I’ve just finished reading Abbey’s Road by the namesake, Edward Abbey. The first half is travelogue, a travelogue done much better, I think, than the Scot Rory Stewart.

The second half is polemics and reflections. Abbey reflects on his time working for the National Park Service and gives insight to what became the narrative for his novel, Black Sun, a book well worth reading.

The travelogue, his journeys in Australia and elsewhere, can be beautiful. The contrast Abbey sees in his Australian counterparts is fascinating: seemingly an entire continent that is much like the American west.

Much of the latter half of the book (none of the articles are dated, which is a shame, considering how he applies his present at the time of writing to the narrative — which wife he was with, or wasn’t, how old he was at the time) was written while he worked as a fire look out. Then the raunchy, the sex-crazed Abbey comes out, possibly as a younger man. No, that’s not true. Abbey held true to his love of women throughout his life. It appears is writing about the constant obsession is more apparent when he was working as a lonely fire lookout.

The whole of Abbey’s Road brought out very clear memories for me, unrelated to his desert or narrative. The train into Rome from the airport there, the mud volcanoes of Romania, Vulcanii Noroiosi. More than the places, the people are strongly attached to the memories. I think these memories are so strong because the trip, although not my first vacation as an adult, certainly was the first “real” as a grown-up, especially considering how long it was. I was in many foreign countries, thousands of miles away from my own, and happy as I’ve ever been.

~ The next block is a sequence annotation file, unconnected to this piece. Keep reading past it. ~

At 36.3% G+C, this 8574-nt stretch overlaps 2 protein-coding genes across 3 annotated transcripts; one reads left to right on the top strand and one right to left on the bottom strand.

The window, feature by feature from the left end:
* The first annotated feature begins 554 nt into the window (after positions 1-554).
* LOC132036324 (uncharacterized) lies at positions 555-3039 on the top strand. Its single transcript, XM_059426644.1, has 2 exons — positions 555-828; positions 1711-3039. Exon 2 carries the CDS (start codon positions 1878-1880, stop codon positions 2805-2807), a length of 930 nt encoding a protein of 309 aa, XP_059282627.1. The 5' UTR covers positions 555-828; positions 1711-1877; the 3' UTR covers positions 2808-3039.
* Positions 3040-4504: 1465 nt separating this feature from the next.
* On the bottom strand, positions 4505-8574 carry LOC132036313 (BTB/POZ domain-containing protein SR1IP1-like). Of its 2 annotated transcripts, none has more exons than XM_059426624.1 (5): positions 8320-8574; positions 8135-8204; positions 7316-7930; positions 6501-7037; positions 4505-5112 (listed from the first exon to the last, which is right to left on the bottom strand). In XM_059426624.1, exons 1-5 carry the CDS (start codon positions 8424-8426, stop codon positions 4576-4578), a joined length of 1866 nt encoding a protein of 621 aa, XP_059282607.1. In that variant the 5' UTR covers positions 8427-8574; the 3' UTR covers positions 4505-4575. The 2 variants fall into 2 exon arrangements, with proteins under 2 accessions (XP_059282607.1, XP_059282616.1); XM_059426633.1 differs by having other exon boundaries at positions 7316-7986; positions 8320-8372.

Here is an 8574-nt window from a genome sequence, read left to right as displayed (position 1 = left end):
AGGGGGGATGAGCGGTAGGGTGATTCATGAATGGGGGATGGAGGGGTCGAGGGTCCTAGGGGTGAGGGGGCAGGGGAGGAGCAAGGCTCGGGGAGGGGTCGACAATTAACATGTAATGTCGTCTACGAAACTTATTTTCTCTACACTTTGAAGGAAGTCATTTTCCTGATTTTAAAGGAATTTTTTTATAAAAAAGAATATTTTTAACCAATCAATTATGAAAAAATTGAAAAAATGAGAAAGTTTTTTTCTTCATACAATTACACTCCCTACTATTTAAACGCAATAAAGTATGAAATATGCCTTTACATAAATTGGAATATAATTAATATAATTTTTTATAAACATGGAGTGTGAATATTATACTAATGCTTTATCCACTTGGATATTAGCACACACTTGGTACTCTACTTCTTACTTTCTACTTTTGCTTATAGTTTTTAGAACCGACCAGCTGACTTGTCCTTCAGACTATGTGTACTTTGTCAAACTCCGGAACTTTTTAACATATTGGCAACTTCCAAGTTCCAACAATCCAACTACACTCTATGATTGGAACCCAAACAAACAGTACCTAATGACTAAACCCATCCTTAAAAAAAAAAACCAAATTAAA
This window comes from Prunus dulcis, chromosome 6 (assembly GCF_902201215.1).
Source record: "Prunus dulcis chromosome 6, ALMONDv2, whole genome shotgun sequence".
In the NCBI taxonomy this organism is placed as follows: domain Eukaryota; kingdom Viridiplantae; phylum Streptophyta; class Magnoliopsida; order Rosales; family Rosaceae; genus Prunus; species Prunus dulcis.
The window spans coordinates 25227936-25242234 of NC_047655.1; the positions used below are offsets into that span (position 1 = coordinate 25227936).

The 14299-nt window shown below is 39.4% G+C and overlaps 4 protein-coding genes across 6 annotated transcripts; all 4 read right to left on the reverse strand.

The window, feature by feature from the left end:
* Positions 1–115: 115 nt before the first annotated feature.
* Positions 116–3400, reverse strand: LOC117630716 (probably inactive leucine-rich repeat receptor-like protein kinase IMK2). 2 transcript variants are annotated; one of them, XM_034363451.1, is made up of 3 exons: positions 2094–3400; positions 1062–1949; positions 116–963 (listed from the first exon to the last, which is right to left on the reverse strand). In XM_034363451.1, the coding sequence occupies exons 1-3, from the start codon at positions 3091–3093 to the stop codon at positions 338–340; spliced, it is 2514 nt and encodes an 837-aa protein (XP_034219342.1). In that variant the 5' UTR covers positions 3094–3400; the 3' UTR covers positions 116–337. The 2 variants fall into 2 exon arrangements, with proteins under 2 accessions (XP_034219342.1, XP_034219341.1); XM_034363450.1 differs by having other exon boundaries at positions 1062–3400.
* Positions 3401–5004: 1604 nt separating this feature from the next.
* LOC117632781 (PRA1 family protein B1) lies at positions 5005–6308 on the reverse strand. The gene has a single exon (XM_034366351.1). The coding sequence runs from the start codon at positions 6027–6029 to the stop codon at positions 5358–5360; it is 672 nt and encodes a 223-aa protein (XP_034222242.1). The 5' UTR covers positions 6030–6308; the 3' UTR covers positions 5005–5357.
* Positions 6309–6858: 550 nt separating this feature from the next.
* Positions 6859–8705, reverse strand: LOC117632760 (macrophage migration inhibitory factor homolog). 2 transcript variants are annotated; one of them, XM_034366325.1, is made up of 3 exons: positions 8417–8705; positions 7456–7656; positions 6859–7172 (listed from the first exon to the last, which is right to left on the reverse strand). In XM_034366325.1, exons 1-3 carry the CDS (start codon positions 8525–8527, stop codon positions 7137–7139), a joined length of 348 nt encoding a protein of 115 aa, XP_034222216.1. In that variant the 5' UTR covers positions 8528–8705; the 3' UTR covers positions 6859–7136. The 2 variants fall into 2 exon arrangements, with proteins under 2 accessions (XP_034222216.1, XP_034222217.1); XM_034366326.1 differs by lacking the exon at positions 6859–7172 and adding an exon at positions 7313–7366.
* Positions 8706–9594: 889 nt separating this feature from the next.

I still fondly look back, take out those memories, dust them off. Climbing the hill near the Romanian mud volcanoes, all the way to the weird metal cross.

The three-legged cross near the mud volcanoes (we visited) in Romania.

The three-legged cross near the mud volcanoes (we visited) in Romania.

More than the cross, more than the second set of volcanoes I found, I remember the bull standing in the middle of the dirt road, angry, threatening, whom I did not cross. I remember the small hut built into the side of the hill leading down to that dirt road, made of logs and refuse, surrounded by the same. I remember us hitchhiking, unable to speak the language; our aggregate of languages useless. I remember the kindness of the man who picked us up, showed us around. I remember these things and I hold them dear.

While reading Abbey, these thoughts, these memories, came to the forefront. Not just of Romania, of Sarajevo too, of Tanja, from Slovenia and her Polish friend. I remember the two Australian girls, imposing, taller than myself with accents that made them sound stronger, intimidating on a sub-conscious level. Not in a way that was unsexy or unwomanly, but rather, that made me feel inferior, my own voice and accent so weak. I remember the girl from Wales, who explored with us through much of Sarajevo and I remember walking through the darkened streets back to our own hostel at the top of the hill, atop the graveyards left by the genocide.